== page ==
In order to observe their duty of care, employers at companies large and small must make their workplace safe and prevent health risks.
(PRWEB UK) 30 June 2013
Accident Advice Helpline, a no win no fee legal service for employees seeking injury at work claims, have explained the health and safety responsibilities of employers; not only to their workers, but also to any visitors to their premises such as customers, suppliers and members of the public.
Employers’ responsibility is laid out in the Health and Safety at Work Act 1974; the primary UK legislation for health and safety in the workplace. If an employee is hurt or injured because an employer failed to meet their responsibilities as per the act, the employee has grounds to claim accident at work compensation.
The Health and Safety Executive is the body charged with enforcing health and safety and ensure that employers observe their duty of care; which includes the performance of risk assessments and the appointment of a competent person with health and safety responsibilities. Businesses with more than 5 employees must also retain an official record of the risk assessment, and a formal health and safety policy.
In order to observe their duty of care, employers at companies large and small must make their workplace safe and prevent health risks. This could include safety measures and safe working practices concerning machinery and equipment. This equipment must be properly maintained.
They must also ensure that all materials are handled, stored and used safely; and ensure that first aid facilities are always available. Protective clothing and equipment must be provided where necessary, in addition to warning signs and control measures for all harmful, flammable, poisonous and explosive substances.
The duty of care also requires that employers ensure that all ventilation, lighting and other facilities meet health and safety requirements. Washing and toilet facilities should be provided, in addition to clean drinking water. Facilities for pregnant women and nursing mothers must also be provided.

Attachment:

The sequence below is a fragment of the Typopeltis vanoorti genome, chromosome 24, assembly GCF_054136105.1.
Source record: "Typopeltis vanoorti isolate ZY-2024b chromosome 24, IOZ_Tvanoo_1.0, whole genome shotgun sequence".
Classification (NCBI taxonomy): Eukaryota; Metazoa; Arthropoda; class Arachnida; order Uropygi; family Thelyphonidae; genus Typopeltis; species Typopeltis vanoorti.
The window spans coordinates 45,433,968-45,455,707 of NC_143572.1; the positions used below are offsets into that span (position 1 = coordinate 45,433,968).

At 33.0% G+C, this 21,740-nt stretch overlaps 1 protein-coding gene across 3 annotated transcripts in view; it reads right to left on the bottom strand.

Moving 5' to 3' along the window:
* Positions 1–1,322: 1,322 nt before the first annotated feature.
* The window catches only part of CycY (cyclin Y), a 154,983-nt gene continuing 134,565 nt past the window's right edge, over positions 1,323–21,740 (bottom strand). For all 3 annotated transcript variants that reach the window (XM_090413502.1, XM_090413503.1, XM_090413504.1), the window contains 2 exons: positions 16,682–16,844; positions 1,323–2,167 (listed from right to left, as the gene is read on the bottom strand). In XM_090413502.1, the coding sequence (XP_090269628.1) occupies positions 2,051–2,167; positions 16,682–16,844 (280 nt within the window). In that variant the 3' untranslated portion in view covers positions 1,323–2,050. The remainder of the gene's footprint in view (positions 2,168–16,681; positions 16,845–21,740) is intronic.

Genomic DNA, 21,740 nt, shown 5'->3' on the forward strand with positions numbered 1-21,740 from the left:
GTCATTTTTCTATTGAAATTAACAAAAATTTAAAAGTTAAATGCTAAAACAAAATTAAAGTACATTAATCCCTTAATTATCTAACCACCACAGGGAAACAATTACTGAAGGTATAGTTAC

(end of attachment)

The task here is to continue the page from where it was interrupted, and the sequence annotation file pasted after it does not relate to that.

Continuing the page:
All workplace facilities have a range of acceptable conditions and light, temperature and other conditions must be maintained. Workstations must be suitable to employees and their work, equipment must work and floors, walkways, stairs and roadways must be safe to use. Doors, windows and gates should be fitted with safety devices where necessary. Products should be stored safely, so as not to fall or cause injury. Employees should also be protected from falling from height.
Of course, not all employees work on site, and where employees work alone, off site, or at home, employers must ensure that they can do so safely and healthily.
An employer’s responsibility also extend beyond the place of work, to ensuring that suitable rest areas are provided, and appropriate breaks and holiday entitlements given.
If a worker believes that they have grounds for an accident at work claim because an employer has failed to meet their responsibilities, they can access free, simple advice from the experts at Accident Advice Helpline.
With a 100% no win no fee injury at work claim service, the Accident Advice Helpline is one of the leading legal services available in the UK. They offer free legal advice 24 hours a day, 7 days a week, and their friendly and helpful staff will ensure that potential clients have grounds for a claim before taking their case.
For more information on employers responsibility, duty of care and employment law, visit the Accident Advice Helpline website today or call 0800 689 0500 from a landline or 0333 500 0993 from a mobile.